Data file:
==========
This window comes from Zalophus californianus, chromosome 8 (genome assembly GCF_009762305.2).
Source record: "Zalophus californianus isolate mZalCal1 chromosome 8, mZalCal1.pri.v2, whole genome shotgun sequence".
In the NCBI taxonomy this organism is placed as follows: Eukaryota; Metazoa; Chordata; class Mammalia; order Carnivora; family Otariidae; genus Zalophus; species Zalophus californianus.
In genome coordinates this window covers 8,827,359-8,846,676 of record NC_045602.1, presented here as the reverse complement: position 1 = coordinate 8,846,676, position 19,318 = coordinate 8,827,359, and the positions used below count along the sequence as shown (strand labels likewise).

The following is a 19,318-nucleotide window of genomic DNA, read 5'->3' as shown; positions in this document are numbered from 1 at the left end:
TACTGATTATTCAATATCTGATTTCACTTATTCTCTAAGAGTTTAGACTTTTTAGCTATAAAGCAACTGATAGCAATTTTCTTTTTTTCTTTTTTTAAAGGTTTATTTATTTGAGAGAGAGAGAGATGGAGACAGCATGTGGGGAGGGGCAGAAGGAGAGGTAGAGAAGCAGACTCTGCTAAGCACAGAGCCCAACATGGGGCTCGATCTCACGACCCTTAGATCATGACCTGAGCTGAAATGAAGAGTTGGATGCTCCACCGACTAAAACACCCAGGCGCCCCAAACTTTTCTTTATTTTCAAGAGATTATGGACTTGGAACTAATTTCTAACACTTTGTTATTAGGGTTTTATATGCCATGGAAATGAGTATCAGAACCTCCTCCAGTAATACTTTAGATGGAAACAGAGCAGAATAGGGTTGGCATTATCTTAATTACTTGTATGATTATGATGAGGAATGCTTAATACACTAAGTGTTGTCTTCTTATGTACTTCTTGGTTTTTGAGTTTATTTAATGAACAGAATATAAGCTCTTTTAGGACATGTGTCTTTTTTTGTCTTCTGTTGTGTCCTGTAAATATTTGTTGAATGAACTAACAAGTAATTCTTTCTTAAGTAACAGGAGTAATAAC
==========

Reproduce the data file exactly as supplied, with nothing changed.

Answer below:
This window comes from Zalophus californianus, chromosome 8 (genome assembly GCF_009762305.2).
Source record: "Zalophus californianus isolate mZalCal1 chromosome 8, mZalCal1.pri.v2, whole genome shotgun sequence".
In the NCBI taxonomy this organism is placed as follows: Eukaryota; Metazoa; Chordata; class Mammalia; order Carnivora; family Otariidae; genus Zalophus; species Zalophus californianus.
In genome coordinates this window covers 8,827,359-8,846,676 of record NC_045602.1, presented here as the reverse complement: position 1 = coordinate 8,846,676, position 19,318 = coordinate 8,827,359, and the positions used below count along the sequence as shown (strand labels likewise).

The following is a 19,318-nucleotide window of genomic DNA, read 5'->3' as shown; positions in this document are numbered from 1 at the left end:
TACTGATTATTCAATATCTGATTTCACTTATTCTCTAAGAGTTTAGACTTTTTAGCTATAAAGCAACTGATAGCAATTTTCTTTTTTTCTTTTTTTAAAGGTTTATTTATTTGAGAGAGAGAGAGATGGAGACAGCATGTGGGGAGGGGCAGAAGGAGAGGTAGAGAAGCAGACTCTGCTAAGCACAGAGCCCAACATGGGGCTCGATCTCACGACCCTTAGATCATGACCTGAGCTGAAATGAAGAGTTGGATGCTCCACCGACTAAAACACCCAGGCGCCCCAAACTTTTCTTTATTTTCAAGAGATTATGGACTTGGAACTAATTTCTAACACTTTGTTATTAGGGTTTTATATGCCATGGAAATGAGTATCAGAACCTCCTCCAGTAATACTTTAGATGGAAACAGAGCAGAATAGGGTTGGCATTATCTTAATTACTTGTATGATTATGATGAGGAATGCTTAATACACTAAGTGTTGTCTTCTTATGTACTTCTTGGTTTTTGAGTTTATTTAATGAACAGAATATAAGCTCTTTTAGGACATGTGTCTTTTTTTGTCTTCTGTTGTGTCCTGTAAATATTTGTTGAATGAACTAACAAGTAATTCTTTCTTAAGTAACAGGAGTAATAAC